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n00b Questions    05:36 on Thursday, February 16, 2006 Vote for this post Vote against this post 0 votes

Moik
(10 points)

I`m converting from years of Saxophone playing to flute. I have got over the passing out while playing stage and after playing off and on for a while I decided to start practising properly now. I recently bought a Trevor James flute (after it cost as much to repair my old one).

I have many questions and I would be grateful for guidance on any of them (apoplogies in advance for what is probably going to be a long post).

- I occasionally get a slight buzzing noise when I cover most of the holes. I took the foot joint off and I still got it. I also checked for any loose screws but couldn`t find anything. When I took it back to the shop neither of us could reproduce the problem so I continue to experiment to see if we can work out why (its not room accoustics and I think its to do with my playing).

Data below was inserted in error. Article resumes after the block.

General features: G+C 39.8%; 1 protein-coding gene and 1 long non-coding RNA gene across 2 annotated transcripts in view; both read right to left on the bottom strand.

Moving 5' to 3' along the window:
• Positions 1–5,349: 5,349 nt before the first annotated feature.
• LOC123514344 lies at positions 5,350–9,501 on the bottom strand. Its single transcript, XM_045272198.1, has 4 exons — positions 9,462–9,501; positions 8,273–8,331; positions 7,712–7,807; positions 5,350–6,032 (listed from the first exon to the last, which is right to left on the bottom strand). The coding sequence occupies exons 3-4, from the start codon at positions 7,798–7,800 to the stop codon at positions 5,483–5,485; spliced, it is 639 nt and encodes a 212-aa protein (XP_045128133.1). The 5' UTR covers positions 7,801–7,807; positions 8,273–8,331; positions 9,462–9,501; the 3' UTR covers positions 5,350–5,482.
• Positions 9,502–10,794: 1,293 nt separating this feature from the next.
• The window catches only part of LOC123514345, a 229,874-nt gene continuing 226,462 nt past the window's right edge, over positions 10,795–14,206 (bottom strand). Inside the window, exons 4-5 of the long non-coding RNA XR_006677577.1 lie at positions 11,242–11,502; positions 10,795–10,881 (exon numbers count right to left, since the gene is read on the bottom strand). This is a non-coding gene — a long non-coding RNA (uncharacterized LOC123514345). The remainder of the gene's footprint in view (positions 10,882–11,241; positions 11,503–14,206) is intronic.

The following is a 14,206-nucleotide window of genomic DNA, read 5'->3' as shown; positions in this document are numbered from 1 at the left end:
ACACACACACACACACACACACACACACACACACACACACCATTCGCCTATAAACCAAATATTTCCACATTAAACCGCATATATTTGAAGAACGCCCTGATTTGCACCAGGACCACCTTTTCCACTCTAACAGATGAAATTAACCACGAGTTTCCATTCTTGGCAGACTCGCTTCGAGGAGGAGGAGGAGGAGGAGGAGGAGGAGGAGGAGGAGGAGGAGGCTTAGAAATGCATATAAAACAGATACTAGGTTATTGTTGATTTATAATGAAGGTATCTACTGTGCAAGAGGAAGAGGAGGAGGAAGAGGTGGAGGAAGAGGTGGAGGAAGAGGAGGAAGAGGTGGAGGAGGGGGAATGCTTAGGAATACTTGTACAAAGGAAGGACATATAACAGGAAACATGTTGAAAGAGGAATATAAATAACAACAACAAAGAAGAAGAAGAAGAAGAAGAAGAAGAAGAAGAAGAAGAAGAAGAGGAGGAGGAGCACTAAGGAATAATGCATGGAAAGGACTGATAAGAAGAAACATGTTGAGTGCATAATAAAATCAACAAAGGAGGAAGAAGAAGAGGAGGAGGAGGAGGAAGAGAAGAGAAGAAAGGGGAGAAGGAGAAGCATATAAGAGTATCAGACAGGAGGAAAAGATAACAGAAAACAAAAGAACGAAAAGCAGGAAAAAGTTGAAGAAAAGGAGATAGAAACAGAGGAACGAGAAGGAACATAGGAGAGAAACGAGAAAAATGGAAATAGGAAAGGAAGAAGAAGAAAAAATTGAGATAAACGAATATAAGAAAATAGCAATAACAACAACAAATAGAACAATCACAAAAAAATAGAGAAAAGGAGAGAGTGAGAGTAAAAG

- My tone has improved no end over the last few weeks since I started puckering more and directing the air better, but it still sounds breathy to me. Does this ever go away or is it just a case of reducing it so that no-one else can hear it.

- My Volume on low range is really poor especially if I tongue or accent in any way (completely the opposite to getting low notes out of a sax). Is there any way to increase the volume and can you accent low notes or do you just have to be gentle (it always slipts and jumps the octave when I try).

- I really like Jethro Tull and I understand that he plays a whole bunch of whistles and flutes (some of them wooden), but I am working on bending notes. I find the low octave fairly easy to bend, the middle range didn`t seem so hot on some notes and bending the upper register was just crazy talk. Is this about right or is just more practise? I bend by rolling the flute to change the breath angle, though on certain notes a better effect can be produced by slurring up from the semi-tone below whilst rolling.

- Growling. I think I`ve got this, but just to confirm on sax you just growl, but on flute I found it better if you sing whilst blowing rather than a back of the throat growl. Then I found it works even better if you sing the same notes (i.e in tune with the current note you are playing).

- I was playing some classical piece or study tune and it said `sub`. I know how to do sub-tone on a sax, but hadn`t got the first clue that it was even possible on a flute... or is it something different. Is it just going more breathy and splitting the tone? That doesn`t suggest sub to me.